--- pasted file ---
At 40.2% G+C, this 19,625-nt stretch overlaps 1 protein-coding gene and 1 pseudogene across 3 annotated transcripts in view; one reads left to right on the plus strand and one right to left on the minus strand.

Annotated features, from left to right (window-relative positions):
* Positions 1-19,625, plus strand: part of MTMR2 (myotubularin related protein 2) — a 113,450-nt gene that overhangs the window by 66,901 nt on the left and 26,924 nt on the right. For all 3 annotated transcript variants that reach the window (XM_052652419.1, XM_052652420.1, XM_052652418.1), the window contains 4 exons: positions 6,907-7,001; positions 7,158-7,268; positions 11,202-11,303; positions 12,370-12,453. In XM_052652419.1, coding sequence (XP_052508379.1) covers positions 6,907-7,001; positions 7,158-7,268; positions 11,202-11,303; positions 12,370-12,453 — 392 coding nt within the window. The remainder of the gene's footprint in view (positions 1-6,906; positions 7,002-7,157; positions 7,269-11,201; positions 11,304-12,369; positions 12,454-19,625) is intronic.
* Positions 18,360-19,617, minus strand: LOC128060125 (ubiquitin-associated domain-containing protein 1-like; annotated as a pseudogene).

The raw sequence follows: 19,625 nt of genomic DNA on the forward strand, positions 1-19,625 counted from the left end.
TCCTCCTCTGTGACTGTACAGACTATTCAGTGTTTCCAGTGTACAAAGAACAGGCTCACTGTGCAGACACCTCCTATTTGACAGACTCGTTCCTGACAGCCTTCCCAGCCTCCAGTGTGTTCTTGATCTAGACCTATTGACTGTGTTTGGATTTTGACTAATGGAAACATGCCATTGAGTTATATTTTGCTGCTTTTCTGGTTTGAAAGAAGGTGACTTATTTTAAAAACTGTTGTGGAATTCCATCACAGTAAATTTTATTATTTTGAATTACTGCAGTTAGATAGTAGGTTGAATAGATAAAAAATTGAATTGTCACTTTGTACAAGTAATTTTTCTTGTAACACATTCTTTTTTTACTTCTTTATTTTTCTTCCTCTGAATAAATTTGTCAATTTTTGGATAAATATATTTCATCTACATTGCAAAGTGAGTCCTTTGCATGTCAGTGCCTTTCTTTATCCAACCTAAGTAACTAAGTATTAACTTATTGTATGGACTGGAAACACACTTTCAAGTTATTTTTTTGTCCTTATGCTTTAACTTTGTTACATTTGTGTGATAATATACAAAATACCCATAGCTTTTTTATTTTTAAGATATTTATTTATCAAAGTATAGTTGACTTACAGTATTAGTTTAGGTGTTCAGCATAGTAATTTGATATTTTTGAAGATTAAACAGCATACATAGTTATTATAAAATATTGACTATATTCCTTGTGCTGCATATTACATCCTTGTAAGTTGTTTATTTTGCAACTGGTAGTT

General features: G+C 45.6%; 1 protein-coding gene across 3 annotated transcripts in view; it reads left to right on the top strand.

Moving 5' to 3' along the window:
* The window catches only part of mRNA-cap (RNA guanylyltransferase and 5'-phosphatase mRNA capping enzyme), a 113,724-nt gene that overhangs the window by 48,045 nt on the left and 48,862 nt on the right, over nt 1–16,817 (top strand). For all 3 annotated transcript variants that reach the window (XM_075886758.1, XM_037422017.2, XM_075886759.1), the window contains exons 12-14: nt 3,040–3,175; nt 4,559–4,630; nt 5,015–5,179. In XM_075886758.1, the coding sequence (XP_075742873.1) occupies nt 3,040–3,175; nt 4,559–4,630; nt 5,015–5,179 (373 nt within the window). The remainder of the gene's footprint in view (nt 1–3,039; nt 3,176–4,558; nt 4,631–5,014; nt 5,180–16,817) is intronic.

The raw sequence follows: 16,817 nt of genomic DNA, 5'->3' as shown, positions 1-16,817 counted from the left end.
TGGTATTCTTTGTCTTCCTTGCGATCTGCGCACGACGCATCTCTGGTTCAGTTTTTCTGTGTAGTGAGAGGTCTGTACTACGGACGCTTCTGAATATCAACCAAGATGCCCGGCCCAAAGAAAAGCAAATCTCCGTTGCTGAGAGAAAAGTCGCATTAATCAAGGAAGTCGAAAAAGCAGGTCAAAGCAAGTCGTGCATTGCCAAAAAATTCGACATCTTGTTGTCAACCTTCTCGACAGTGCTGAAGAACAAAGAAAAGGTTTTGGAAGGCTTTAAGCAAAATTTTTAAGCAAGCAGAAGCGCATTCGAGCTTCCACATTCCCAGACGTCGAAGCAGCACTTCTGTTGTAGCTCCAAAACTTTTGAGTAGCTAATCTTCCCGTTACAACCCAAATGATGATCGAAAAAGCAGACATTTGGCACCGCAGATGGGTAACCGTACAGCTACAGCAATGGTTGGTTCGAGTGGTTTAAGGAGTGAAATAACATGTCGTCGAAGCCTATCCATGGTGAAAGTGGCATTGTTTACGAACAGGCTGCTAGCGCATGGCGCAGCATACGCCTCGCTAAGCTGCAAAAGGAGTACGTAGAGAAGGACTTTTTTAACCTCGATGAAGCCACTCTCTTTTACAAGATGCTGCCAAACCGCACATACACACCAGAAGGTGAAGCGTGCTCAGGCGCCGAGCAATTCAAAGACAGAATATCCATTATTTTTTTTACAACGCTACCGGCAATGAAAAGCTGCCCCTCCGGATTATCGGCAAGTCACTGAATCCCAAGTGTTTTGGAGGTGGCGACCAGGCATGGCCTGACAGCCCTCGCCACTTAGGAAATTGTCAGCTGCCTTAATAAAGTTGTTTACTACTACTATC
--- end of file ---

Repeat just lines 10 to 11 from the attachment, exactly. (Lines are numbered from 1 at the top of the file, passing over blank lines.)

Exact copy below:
The raw sequence follows: 16,817 nt of genomic DNA, 5'->3' as shown, positions 1-16,817 counted from the left end.
TGGTATTCTTTGTCTTCCTTGCGATCTGCGCACGACGCATCTCTGGTTCAGTTTTTCTGTGTAGTGAGAGGTCTGTACTACGGACGCTTCTGAATATCAACCAAGATGCCCGGCCCAAAGAAAAGCAAATCTCCGTTGCTGAGAGAAAAGTCGCATTAATCAAGGAAGTCGAAAAAGCAGGTCAAAGCAAGTCGTGCATTGCCAAAAAATTCGACATCTTGTTGTCAACCTTCTCGACAGTGCTGAAGAACAAAGAAAAGGTTTTGGAAGGCTTTAAGCAAAATTTTTAAGCAAGCAGAAGCGCATTCGAGCTTCCACATTCCCAGACGTCGAAGCAGCACTTCTGTTGTAGCTCCAAAACTTTTGAGTAGCTAATCTTCCCGTTACAACCCAAATGATGATCGAAAAAGCAGACATTTGGCACCGCAGATGGGTAACCGTACAGCTACAGCAATGGTTGGTTCGAGTGGTTTAAGGAGTGAAATAACATGTCGTCGAAGCCTATCCATGGTGAAAGTGGCATTGTTTACGAACAGGCTGCTAGCGCATGGCGCAGCATACGCCTCGCTAAGCTGCAAAAGGAGTACGTAGAGAAGGACTTTTTTAACCTCGATGAAGCCACTCTCTTTTACAAGATGCTGCCAAACCGCACATACACACCAGAAGGTGAAGCGTGCTCAGGCGCCGAGCAATTCAAAGACAGAATATCCATTATTTTTTTTACAACGCTACCGGCAATGAAAAGCTGCCCCTCCGGATTATCGGCAAGTCACTGAATCCCAAGTGTTTTGGAGGTGGCGACCAGGCATGGCCTGACAGCCCTCGCCACTTAGGAAATTGTCAGCTGCCTTAATAAAGTTGTTTACTACTACTATC